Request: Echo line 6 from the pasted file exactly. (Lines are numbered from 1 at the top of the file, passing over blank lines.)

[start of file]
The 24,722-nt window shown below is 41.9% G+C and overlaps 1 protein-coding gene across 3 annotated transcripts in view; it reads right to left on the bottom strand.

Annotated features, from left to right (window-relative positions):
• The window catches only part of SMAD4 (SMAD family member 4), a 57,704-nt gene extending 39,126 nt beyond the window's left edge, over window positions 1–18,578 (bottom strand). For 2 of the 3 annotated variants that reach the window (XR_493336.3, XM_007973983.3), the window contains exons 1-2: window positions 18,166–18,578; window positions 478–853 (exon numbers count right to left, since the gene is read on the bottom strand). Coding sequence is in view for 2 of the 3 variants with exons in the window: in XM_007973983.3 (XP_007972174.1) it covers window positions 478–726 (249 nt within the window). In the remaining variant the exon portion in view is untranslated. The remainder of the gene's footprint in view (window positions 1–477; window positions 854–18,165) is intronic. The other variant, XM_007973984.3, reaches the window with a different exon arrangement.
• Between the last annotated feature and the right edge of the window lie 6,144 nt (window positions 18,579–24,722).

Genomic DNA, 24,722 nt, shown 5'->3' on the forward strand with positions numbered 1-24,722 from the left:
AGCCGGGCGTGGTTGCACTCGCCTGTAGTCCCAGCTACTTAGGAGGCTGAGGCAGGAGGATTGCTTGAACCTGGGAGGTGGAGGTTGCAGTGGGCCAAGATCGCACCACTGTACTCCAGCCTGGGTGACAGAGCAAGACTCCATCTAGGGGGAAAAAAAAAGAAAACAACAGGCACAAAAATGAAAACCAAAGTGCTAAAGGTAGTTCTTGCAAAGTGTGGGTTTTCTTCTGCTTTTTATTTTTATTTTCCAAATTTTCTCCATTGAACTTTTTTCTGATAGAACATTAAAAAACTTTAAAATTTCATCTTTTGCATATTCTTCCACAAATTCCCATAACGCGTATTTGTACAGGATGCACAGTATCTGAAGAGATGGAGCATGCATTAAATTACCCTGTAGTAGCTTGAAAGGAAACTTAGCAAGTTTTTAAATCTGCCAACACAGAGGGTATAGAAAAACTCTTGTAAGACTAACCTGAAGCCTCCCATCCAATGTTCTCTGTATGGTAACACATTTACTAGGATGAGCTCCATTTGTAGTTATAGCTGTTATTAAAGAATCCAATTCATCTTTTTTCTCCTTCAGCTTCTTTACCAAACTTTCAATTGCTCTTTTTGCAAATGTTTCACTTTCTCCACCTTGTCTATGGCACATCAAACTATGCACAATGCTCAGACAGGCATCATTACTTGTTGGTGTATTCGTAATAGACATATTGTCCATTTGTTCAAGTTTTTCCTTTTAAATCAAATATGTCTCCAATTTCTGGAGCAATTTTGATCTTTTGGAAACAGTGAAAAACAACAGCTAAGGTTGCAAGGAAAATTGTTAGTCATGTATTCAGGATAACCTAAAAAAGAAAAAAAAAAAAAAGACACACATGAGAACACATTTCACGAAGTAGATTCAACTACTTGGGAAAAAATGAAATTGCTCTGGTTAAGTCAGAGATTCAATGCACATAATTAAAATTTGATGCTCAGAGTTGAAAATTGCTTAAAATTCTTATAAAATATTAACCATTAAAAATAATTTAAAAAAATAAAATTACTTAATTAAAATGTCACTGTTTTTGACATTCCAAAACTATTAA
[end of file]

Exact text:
AGCCGGGCGTGGTTGCACTCGCCTGTAGTCCCAGCTACTTAGGAGGCTGAGGCAGGAGGATTGCTTGAACCTGGGAGGTGGAGGTTGCAGTGGGCCAAGATCGCACCACTGTACTCCAGCCTGGGTGACAGAGCAAGACTCCATCTAGGGGGAAAAAAAAAGAAAACAACAGGCACAAAAATGAAAACCAAAGTGCTAAAGGTAGTTCTTGCAAAGTGTGGGTTTTCTTCTGCTTTTTATTTTTATTTTCCAAATTTTCTCCATTGAACTTTTTTCTGATAGAACATTAAAAAACTTTAAAATTTCATCTTTTGCATATTCTTCCACAAATTCCCATAACGCGTATTTGTACAGGATGCACAGTATCTGAAGAGATGGAGCATGCATTAAATTACCCTGTAGTAGCTTGAAAGGAAACTTAGCAAGTTTTTAAATCTGCCAACACAGAGGGTATAGAAAAACTCTTGTAAGACTAACCTGAAGCCTCCCATCCAATGTTCTCTGTATGGTAACACATTTACTAGGATGAGCTCCATTTGTAGTTATAGCTGTTATTAAAGAATCCAATTCATCTTTTTTCTCCTTCAGCTTCTTTACCAAACTTTCAATTGCTCTTTTTGCAAATGTTTCACTTTCTCCACCTTGTCTATGGCACATCAAACTATGCACAATGCTCAGACAGGCATCATTACTTGTTGGTGTATTCGTAATAGACATATTGTCCATTTGTTCAAGTTTTTCCTTTTAAATCAAATATGTCTCCAATTTCTGGAGCAATTTTGATCTTTTGGAAACAGTGAAAAACAACAGCTAAGGTTGCAAGGAAAATTGTTAGTCATGTATTCAGGATAACCTAAAAAAGAAAAAAAAAAAAAAGACACACATGAGAACACATTTCACGAAGTAGATTCAACTACTTGGGAAAAAATGAAATTGCTCTGGTTAAGTCAGAGATTCAATGCACATAATTAAAATTTGATGCTCAGAGTTGAAAATTGCTTAAAATTCTTATAAAATATTAACCATTAAAAATAATTTAAAAAAATAAAATTACTTAATTAAAATGTCACTGTTTTTGACATTCCAAAACTATTAA